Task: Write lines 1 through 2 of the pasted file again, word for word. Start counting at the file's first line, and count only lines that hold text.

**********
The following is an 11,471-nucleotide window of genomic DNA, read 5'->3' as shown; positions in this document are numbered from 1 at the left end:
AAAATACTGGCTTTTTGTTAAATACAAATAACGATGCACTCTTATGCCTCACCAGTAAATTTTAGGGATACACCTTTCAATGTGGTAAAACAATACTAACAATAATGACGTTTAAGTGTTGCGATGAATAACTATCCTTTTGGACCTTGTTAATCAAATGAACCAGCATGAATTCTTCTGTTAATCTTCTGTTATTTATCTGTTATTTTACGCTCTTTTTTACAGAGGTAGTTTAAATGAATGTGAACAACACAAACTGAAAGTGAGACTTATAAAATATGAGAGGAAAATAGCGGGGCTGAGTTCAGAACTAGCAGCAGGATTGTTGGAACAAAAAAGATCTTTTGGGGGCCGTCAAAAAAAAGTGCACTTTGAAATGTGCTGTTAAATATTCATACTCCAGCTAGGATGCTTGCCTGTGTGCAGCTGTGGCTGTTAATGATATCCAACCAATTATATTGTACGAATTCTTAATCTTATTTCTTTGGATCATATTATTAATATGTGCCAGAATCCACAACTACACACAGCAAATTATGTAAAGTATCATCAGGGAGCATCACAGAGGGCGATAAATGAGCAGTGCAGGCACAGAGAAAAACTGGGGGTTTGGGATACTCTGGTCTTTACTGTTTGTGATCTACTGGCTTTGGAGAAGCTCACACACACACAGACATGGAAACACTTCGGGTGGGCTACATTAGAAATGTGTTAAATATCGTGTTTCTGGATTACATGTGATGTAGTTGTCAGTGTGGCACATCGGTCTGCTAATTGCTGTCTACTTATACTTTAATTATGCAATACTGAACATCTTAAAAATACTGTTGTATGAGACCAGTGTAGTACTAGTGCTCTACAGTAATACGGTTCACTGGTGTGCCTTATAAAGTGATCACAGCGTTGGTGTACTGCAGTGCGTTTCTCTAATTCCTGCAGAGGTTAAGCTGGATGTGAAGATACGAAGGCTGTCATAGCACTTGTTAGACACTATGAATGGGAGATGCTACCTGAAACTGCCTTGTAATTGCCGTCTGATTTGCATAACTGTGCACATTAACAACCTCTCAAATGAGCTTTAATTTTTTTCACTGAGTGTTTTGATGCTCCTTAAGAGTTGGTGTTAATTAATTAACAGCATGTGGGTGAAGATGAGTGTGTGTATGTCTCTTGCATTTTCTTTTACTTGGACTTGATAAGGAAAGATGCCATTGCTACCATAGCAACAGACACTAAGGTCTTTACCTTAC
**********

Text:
The following is an 11,471-nucleotide window of genomic DNA, read 5'->3' as shown; positions in this document are numbered from 1 at the left end:
AAAATACTGGCTTTTTGTTAAATACAAATAACGATGCACTCTTATGCCTCACCAGTAAATTTTAGGGATACACCTTTCAATGTGGTAAAACAATACTAACAATAATGACGTTTAAGTGTTGCGATGAATAACTATCCTTTTGGACCTTGTTAATCAAATGAACCAGCATGAATTCTTCTGTTAATCTTCTGTTATTTATCTGTTATTTTACGCTCTTTTTTACAGAGGTAGTTTAAATGAATGTGAACAACACAAACTGAAAGTGAGACTTATAAAATATGAGAGGAAAATAGCGGGGCTGAGTTCAGAACTAGCAGCAGGATTGTTGGAACAAAAAAGATCTTTTGGGGGCCGTCAAAAAAAAGTGCACTTTGAAATGTGCTGTTAAATATTCATACTCCAGCTAGGATGCTTGCCTGTGTGCAGCTGTGGCTGTTAATGATATCCAACCAATTATATTGTACGAATTCTTAATCTTATTTCTTTGGATCATATTATTAATATGTGCCAGAATCCACAACTACACACAGCAAATTATGTAAAGTATCATCAGGGAGCATCACAGAGGGCGATAAATGAGCAGTGCAGGCACAGAGAAAAACTGGGGGTTTGGGATACTCTGGTCTTTACTGTTTGTGATCTACTGGCTTTGGAGAAGCTCACACACACACAGACATGGAAACACTTCGGGTGGGCTACATTAGAAATGTGTTAAATATCGTGTTTCTGGATTACATGTGATGTAGTTGTCAGTGTGGCACATCGGTCTGCTAATTGCTGTCTACTTATACTTTAATTATGCAATACTGAACATCTTAAAAATACTGTTGTATGAGACCAGTGTAGTACTAGTGCTCTACAGTAATACGGTTCACTGGTGTGCCTTATAAAGTGATCACAGCGTTGGTGTACTGCAGTGCGTTTCTCTAATTCCTGCAGAGGTTAAGCTGGATGTGAAGATACGAAGGCTGTCATAGCACTTGTTAGACACTATGAATGGGAGATGCTACCTGAAACTGCCTTGTAATTGCCGTCTGATTTGCATAACTGTGCACATTAACAACCTCTCAAATGAGCTTTAATTTTTTTCACTGAGTGTTTTGATGCTCCTTAAGAGTTGGTGTTAATTAATTAACAGCATGTGGGTGAAGATGAGTGTGTGTATGTCTCTTGCATTTTCTTTTACTTGGACTTGATAAGGAAAGATGCCATTGCTACCATAGCAACAGACACTAAGGTCTTTACCTTAC